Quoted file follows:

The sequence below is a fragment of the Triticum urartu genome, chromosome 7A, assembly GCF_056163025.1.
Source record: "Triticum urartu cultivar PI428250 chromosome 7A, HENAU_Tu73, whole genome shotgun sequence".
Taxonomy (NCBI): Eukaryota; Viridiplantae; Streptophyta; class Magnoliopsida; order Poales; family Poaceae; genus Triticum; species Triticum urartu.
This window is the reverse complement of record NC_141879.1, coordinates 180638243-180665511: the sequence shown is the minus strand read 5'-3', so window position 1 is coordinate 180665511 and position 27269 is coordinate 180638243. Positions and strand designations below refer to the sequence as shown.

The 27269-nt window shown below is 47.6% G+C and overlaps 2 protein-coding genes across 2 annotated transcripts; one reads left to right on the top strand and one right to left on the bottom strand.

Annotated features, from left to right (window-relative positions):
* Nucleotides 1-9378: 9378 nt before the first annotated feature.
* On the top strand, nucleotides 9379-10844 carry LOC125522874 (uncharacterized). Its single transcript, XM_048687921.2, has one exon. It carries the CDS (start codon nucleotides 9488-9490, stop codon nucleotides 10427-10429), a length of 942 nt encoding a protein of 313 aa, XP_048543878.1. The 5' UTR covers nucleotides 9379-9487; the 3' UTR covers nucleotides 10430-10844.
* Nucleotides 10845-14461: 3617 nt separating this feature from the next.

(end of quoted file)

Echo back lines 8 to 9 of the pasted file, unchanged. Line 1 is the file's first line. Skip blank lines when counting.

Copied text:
* On the top strand, nucleotides 9379-10844 carry LOC125522874 (uncharacterized). Its single transcript, XM_048687921.2, has one exon. It carries the CDS (start codon nucleotides 9488-9490, stop codon nucleotides 10427-10429), a length of 942 nt encoding a protein of 313 aa, XP_048543878.1. The 5' UTR covers nucleotides 9379-9487; the 3' UTR covers nucleotides 10430-10844.
* Nucleotides 10845-14461: 3617 nt separating this feature from the next.